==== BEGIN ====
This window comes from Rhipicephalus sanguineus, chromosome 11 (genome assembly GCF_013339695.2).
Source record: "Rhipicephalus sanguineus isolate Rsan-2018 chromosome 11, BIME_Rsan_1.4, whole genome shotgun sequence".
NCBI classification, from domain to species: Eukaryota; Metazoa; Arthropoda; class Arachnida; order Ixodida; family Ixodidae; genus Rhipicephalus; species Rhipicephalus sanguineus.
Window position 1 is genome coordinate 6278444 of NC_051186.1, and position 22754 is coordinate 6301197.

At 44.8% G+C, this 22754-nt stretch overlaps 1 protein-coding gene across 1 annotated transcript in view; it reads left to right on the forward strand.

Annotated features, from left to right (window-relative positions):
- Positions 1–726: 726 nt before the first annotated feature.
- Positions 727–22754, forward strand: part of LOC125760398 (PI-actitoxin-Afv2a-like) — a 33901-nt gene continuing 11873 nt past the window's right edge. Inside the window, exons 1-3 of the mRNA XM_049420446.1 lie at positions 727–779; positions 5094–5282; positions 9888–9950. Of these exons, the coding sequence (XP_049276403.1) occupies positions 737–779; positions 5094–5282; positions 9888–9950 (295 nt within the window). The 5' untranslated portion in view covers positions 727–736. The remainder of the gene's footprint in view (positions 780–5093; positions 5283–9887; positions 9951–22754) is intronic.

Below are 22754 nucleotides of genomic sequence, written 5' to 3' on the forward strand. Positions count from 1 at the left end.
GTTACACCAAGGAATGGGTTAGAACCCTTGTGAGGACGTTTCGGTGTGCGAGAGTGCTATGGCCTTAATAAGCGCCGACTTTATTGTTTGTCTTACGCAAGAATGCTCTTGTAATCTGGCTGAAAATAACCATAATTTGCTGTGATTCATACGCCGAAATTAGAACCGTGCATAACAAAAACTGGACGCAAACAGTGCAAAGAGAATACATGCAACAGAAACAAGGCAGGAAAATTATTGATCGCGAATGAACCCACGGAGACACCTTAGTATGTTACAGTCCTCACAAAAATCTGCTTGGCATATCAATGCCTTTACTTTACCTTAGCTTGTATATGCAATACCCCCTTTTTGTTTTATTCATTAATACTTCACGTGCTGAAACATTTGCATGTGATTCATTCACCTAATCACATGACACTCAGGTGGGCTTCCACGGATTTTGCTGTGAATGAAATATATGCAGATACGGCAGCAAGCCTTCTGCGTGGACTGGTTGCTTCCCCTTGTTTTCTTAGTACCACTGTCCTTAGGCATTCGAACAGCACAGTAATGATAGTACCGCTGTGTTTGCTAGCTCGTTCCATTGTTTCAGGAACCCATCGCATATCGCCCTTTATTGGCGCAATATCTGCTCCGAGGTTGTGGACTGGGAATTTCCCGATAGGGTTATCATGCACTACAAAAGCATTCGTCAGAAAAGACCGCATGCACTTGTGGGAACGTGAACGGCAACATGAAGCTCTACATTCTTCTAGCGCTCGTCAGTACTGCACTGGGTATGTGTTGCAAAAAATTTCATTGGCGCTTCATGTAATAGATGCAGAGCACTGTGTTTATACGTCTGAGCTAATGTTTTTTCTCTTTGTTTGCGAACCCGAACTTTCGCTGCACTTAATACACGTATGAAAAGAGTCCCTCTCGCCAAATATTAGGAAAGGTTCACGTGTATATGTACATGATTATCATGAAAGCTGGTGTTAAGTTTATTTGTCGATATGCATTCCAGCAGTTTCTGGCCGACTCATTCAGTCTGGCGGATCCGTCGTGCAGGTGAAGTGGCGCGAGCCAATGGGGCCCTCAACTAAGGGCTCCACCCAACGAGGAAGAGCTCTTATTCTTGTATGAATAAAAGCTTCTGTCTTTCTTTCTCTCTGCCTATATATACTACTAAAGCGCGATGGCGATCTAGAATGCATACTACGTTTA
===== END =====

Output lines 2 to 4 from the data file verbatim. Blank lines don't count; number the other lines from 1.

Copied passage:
Source record: "Rhipicephalus sanguineus isolate Rsan-2018 chromosome 11, BIME_Rsan_1.4, whole genome shotgun sequence".
NCBI classification, from domain to species: Eukaryota; Metazoa; Arthropoda; class Arachnida; order Ixodida; family Ixodidae; genus Rhipicephalus; species Rhipicephalus sanguineus.
Window position 1 is genome coordinate 6278444 of NC_051186.1, and position 22754 is coordinate 6301197.